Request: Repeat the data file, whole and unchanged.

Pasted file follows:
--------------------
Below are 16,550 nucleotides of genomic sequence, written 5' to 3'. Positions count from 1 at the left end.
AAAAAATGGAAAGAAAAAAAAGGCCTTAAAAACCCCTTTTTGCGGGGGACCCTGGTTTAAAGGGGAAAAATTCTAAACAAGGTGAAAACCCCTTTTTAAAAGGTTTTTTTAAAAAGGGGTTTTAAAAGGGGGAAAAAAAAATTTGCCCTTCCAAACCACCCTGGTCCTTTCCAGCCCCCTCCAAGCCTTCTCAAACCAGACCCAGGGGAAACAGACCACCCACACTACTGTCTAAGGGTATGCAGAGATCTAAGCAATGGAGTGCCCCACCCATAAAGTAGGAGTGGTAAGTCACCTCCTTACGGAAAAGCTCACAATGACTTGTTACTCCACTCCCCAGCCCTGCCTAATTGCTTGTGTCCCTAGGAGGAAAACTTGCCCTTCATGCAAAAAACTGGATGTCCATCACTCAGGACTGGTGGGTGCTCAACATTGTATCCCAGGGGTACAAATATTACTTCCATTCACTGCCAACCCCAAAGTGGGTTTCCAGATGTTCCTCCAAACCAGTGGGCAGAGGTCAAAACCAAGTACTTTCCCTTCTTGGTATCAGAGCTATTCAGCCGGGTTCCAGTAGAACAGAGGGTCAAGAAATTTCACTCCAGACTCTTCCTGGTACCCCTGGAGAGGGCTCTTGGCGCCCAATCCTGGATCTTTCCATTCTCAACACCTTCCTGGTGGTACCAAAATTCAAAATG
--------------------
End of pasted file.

Below are 16,550 nucleotides of genomic sequence, written 5' to 3'. Positions count from 1 at the left end.
AAAAAATGGAAAGAAAAAAAAGGCCTTAAAAACCCCTTTTTGCGGGGGACCCTGGTTTAAAGGGGAAAAATTCTAAACAAGGTGAAAACCCCTTTTTAAAAGGTTTTTTTAAAAAGGGGTTTTAAAAGGGGGAAAAAAAAATTTGCCCTTCCAAACCACCCTGGTCCTTTCCAGCCCCCTCCAAGCCTTCTCAAACCAGACCCAGGGGAAACAGACCACCCACACTACTGTCTAAGGGTATGCAGAGATCTAAGCAATGGAGTGCCCCACCCATAAAGTAGGAGTGGTAAGTCACCTCCTTACGGAAAAGCTCACAATGACTTGTTACTCCACTCCCCAGCCCTGCCTAATTGCTTGTGTCCCTAGGAGGAAAACTTGCCCTTCATGCAAAAAACTGGATGTCCATCACTCAGGACTGGTGGGTGCTCAACATTGTATCCCAGGGGTACAAATATTACTTCCATTCACTGCCAACCCCAAAGTGGGTTTCCAGATGTTCCTCCAAACCAGTGGGCAGAGGTCAAAACCAAGTACTTTCCCTTCTTGGTATCAGAGCTATTCAGCCGGGTTCCAGTAGAACAGAGGGTCAAGAAATTTCACTCCAGACTCTTCCTGGTACCCCTGGAGAGGGCTCTTGGCGCCCAATCCTGGATCTTTCCATTCTCAACACCTTCCTGGTGGTACCAAAATTCAAAATG